When we read about companies reporting quarterly earnings, we often gloss over matters. We may check to see whether the company reported rising revenue and earnings per share (EPS), and we may be pleased to read about "record" numbers. But don't make too much out of too little information.

The more you dig into a company's numbers, the more you'll understand about its performance and its promise. Take IBM (NYSE:IBM), for example. It recently reported strong results (especially given our struggling economy), with earnings per share up 18% year over year. Revenue was down a significant 13%, though. That might seem like a mixed bag.

But looking at more details reveals some other positive news. Look at profit margins. The company noted:

  • Net margin of 13.3%, up 3 percentage points.
  • Pre-tax income margin of 18.3%, up 4.1 points.
  • Gross profit margin of 45.5%, up 2.3 points. This has risen year over year in 19 of last 20 quarters.

What it means, and what to do
These numbers reflect a company with a lot of pricing power, able to command sizable premiums on its offerings. Better still, the numbers have been growing, and significantly, by several percentage points each. That's impressive. It shows that although the company may have taken in less in revenue, it's keeping much more of every dollar it takes in.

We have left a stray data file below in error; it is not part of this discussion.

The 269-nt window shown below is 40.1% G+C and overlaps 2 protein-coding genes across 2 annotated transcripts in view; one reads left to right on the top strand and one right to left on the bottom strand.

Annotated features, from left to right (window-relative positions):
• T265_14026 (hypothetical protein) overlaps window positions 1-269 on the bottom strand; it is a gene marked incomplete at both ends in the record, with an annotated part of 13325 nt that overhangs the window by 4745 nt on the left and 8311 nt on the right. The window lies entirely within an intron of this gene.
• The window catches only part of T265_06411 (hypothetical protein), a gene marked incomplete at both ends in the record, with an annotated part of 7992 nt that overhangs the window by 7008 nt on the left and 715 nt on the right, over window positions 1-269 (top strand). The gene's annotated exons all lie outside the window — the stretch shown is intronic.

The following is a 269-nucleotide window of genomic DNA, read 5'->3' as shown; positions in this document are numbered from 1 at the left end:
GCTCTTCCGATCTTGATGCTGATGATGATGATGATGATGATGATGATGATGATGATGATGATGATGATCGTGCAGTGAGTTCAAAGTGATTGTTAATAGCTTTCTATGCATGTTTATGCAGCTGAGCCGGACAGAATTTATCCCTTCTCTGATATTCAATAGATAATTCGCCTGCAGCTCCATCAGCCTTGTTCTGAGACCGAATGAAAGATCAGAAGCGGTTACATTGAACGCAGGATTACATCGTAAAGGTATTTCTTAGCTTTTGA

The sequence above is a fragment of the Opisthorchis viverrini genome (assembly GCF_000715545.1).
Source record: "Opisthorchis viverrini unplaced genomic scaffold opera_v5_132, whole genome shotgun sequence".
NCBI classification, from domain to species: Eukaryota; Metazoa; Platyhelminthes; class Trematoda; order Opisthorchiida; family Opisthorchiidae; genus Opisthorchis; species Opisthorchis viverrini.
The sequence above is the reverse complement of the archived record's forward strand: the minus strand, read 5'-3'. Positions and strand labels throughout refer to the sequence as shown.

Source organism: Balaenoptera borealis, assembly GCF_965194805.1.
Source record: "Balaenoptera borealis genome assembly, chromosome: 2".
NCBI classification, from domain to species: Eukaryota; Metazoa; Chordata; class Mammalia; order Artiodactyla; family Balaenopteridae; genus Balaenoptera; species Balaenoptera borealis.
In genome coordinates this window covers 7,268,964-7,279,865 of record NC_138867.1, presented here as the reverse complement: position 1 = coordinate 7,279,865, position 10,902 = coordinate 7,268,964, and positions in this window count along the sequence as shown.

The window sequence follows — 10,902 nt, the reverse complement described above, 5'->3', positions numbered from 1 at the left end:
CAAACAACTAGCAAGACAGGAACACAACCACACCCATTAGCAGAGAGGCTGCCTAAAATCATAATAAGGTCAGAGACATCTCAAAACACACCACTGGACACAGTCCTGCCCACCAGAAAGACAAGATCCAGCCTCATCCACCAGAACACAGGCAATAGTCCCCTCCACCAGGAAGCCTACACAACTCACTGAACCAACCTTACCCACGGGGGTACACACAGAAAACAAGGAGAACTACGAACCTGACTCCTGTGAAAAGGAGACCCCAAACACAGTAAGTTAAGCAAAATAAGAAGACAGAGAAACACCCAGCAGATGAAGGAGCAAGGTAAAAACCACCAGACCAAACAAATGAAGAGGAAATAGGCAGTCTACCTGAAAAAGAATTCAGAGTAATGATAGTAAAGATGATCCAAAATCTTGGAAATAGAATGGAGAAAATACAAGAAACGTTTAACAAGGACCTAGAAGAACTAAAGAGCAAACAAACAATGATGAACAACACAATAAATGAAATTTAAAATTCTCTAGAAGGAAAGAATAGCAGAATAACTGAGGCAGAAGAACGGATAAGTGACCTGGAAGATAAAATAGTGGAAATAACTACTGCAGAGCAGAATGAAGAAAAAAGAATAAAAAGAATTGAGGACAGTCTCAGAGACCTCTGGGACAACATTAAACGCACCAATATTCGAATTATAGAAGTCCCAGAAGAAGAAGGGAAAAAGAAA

And best of all, look at that 19-out-of-20-quarters streak. That shows commitment and able execution. That kind of streak isn't likely to just happen.

If you like screening for promising stocks, you can screen for those that have increased their margins. Here, for example, are some that have increased their gross margin over the past year:

Company

CAPS Stars

 (out of five)

Gross Margin, TTM

Gross Margin, TTM as of One Year Ago

Mosaic (NYSE:MOS)

****

31.6%

29.0%

Potash (NYSE:POT)

****

54.0%

43.2%

Chesapeake Energy (NYSE:CHK)

*****

62.0%

56.7%

NRG Energy (NYSE:NRG)

*****

50.8%

43.2%

Data: Motley Fool CAPS; Capital IQ, a division of Standard and Poor's.

So don't just look at earnings headlines. Digging deeper into financial results can give you a completely different picture of a company.

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Longtime Fool contributor Selena Maranjian doesn't own shares of the companies mentioned. The Fool owns shares of ChesapeakeEnergy, which is a Motley Fool Inside Value selection. Try our investing newsletters free for 30 days. The Motley Fool is Fools writing for Fools.